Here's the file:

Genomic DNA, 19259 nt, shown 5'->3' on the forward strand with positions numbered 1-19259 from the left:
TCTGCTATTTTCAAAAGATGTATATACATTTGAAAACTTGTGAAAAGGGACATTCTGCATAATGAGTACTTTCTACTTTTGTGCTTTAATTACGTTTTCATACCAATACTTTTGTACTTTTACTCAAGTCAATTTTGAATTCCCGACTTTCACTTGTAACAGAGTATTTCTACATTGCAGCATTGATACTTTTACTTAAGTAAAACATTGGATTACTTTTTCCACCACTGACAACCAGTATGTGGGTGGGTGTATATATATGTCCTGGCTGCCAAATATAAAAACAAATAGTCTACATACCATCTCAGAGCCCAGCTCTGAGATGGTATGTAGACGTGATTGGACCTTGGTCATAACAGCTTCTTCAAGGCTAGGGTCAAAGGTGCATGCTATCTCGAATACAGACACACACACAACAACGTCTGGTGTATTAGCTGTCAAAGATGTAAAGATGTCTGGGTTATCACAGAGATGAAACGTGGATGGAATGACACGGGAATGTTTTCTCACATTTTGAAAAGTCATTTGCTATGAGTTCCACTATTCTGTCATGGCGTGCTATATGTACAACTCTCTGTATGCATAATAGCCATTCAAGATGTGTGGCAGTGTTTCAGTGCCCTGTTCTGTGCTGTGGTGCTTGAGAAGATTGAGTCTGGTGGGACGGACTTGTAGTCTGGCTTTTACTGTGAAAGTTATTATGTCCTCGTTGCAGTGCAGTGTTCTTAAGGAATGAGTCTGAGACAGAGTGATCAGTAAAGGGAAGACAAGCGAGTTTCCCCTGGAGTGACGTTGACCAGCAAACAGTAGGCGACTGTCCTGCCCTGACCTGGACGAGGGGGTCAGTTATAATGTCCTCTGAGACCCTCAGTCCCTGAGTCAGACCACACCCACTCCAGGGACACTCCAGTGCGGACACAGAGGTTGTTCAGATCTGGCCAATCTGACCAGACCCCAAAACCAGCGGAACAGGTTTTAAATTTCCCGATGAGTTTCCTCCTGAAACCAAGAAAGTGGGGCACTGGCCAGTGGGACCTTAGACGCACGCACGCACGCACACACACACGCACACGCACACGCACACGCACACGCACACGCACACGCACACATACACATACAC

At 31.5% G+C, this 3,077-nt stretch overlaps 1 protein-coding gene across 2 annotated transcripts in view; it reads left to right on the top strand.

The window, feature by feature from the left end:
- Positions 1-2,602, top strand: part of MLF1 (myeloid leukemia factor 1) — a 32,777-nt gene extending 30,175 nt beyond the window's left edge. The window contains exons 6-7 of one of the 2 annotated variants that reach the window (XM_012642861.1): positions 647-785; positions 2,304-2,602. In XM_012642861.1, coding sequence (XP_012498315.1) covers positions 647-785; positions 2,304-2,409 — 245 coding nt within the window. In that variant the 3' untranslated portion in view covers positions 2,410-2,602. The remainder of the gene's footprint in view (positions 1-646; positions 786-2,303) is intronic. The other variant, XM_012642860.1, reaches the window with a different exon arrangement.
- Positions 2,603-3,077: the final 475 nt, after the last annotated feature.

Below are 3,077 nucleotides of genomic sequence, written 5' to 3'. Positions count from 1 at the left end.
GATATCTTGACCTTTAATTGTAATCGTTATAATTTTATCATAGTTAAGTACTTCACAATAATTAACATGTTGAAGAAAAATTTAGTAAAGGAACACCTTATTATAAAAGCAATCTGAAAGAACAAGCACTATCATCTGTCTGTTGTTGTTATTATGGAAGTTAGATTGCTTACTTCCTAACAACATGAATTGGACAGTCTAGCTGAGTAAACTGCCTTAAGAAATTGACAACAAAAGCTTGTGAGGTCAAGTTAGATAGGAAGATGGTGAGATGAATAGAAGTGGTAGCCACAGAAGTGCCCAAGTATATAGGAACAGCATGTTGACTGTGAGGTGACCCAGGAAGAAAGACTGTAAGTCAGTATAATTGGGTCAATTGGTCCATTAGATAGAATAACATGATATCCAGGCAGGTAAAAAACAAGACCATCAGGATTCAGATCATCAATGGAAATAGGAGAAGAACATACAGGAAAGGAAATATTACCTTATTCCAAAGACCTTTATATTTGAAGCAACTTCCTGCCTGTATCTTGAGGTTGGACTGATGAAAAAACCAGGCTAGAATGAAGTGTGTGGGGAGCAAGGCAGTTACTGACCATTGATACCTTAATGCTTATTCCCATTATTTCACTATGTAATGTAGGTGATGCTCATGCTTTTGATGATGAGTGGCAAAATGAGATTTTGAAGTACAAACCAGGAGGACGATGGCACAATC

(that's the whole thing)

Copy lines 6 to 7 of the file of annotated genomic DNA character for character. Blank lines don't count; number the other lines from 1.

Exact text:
- Positions 2,603-3,077: the final 475 nt, after the last annotated feature.

Below are 3,077 nucleotides of genomic sequence, written 5' to 3'. Positions count from 1 at the left end.